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Lotus LearningSpace: New Ground

Not that wonderful instructional environments don't already exist. HyperStudio and similar programs serve well in K-12. And e-mail forms the basis for college- and distance-education interaction. But these are largely individual development efforts. Delivering true, "like being there" online courses has not been ready for the mainstream -- until now. 

Framework for Class 

Lotus debuted and demonstrated LearningSpace in October at EDUCOM. LearningSpace is a series of five, interconnected modules that create an interactive, learner-centered class environment online. Interaction isn't restricted to communication; collaborative, team-based activities are enabled as well. Testing and tracking are another feature. 

LearningSpace is, in essence, an automated model for delivering "the best of being there" instruction -- anytime and anywhere. 

Based on Lotus Notes R4 technology, each module is a Notes database. Notes provides the shared, virtual space. Students or the instructor access it either directly from an IP or other network or, via Notes' database replication technology, from disconnected sources. This is the technical basis for anytime, anywhere learning. 

And in early 1997, hosting LearningSpace directly on the Web, for access by Web browsers, will be enabled via Lotus' Domino server technology.

To Know the Modules... 

Elegant is the word for the design of LearningSpace. Each module contains a variety of templates, applets and more. Students receive four modules: Schedule, Profiles, Media Center and Course Room. An additional Assessment Manager is for teachers.

  • Schedule comprises a course's syllabus, its learning objectives, assignments and deadlines. Students use it to access assigned activities or track personal progress. Exams and surveys are posted here.
  • Profiles enables students to post a "home page" with personal data, even a photo, for sharing. This helps class members visualize and "know" one another better.
  • Media Center, a key ingredient, offers a library of subject-specific resources, each launched by a click. Nearly anything is supported: video and audio clips, multimedia CDs, URLs off the Internet, CBT tools, etc. -- even other applications, AutoCAD or Mathematica or any package. Students can generate annotated versions of MediaCenter content, which may be tied to new discussions or kept private. Categories plus searching data, created by instructors or managers, help students quickly find needed information.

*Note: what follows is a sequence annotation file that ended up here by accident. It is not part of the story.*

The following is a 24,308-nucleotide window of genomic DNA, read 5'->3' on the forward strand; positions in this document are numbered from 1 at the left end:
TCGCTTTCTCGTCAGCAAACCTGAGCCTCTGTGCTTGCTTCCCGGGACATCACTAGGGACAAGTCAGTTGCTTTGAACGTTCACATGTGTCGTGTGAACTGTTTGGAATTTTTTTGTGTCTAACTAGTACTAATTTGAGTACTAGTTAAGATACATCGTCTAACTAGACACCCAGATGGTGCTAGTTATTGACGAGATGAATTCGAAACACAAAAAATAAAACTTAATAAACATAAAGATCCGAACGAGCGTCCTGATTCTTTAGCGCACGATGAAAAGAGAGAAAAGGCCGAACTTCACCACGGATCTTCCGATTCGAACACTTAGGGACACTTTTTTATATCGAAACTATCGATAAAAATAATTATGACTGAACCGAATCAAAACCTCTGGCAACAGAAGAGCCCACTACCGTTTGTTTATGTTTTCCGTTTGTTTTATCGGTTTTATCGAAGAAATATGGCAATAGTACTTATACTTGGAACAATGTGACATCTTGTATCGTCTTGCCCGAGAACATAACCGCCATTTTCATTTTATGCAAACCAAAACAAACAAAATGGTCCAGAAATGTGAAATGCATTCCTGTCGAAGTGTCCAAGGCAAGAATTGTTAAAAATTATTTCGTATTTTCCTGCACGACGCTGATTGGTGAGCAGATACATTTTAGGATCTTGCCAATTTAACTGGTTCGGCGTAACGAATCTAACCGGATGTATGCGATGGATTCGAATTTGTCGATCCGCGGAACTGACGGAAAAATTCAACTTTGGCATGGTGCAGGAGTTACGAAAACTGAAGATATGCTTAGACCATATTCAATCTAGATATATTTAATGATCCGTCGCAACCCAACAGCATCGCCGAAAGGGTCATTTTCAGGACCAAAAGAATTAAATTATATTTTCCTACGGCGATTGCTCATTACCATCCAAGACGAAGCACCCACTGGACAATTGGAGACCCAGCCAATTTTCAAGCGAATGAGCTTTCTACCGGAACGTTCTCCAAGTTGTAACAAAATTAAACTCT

• Course Room is where all interactive discussions and team activities take place. Discussions can be public or private, to all or groups, based on subject or assignment. Collaborative exercises are conducted here, and instructors can track each student's and all team input. Assignments also get submitted here.
  • Assessment Manager, for teachers, is a database of tests and surveys plus grading and tracking functions. Exams, surveys, quizzes and self-assessments with answers are included and modifiable. Questions may be short answer, multiple choice, T/F, etc. These then get posted to the Schedule module for completion. A private gradebook, highly customizable, aids tabulation, assessment and recording tasks. 

While context-sensitive help is integrated throughout, teachers can also create custom help tools, for students only or open to all.

Pricing, Training, Comments 

Lotus provides specialized training for LearningSpace. Two courses are offered, one for experienced developers and one just for teachers. Finally, an additional Customize tool lets developers modify the look and feel and build in new functions. Administrators get Configurator, a tool to manage enrollment and other aspects. 

Initially, LearningSpace is offered in StarterPacks, tailored to aid a successful implementation. These comprise the software application, a single-user license to compose a course for internal use, and a license to deliver it to 50 participants. LearningSpace StarterPacks are priced at $3,500. Contact Lotus Education at (800) 346-6409 for more details. 

LearningSpace's pedagogical design is based on several years' study by Lotus Institute, a research arm. In collaborative activities, it found the highest level of learning occurs in instructor-led, team-centered environments. Thus, LearningSpace was expressly designed as a vehicle to deploy such "best practice" teaching and learning, all without limits from location or time. 

Its look is clean, intuitive and easy to navigate. Its functions are targeted and well implemented. Its ramifications could be immense -- reaching down into K-12 and the academic mainstream via the Web. LearningSpace, with its framework and tools, truly breaks new ground.  

This article originally appeared in the 12/01/1996 issue of THE Journal.

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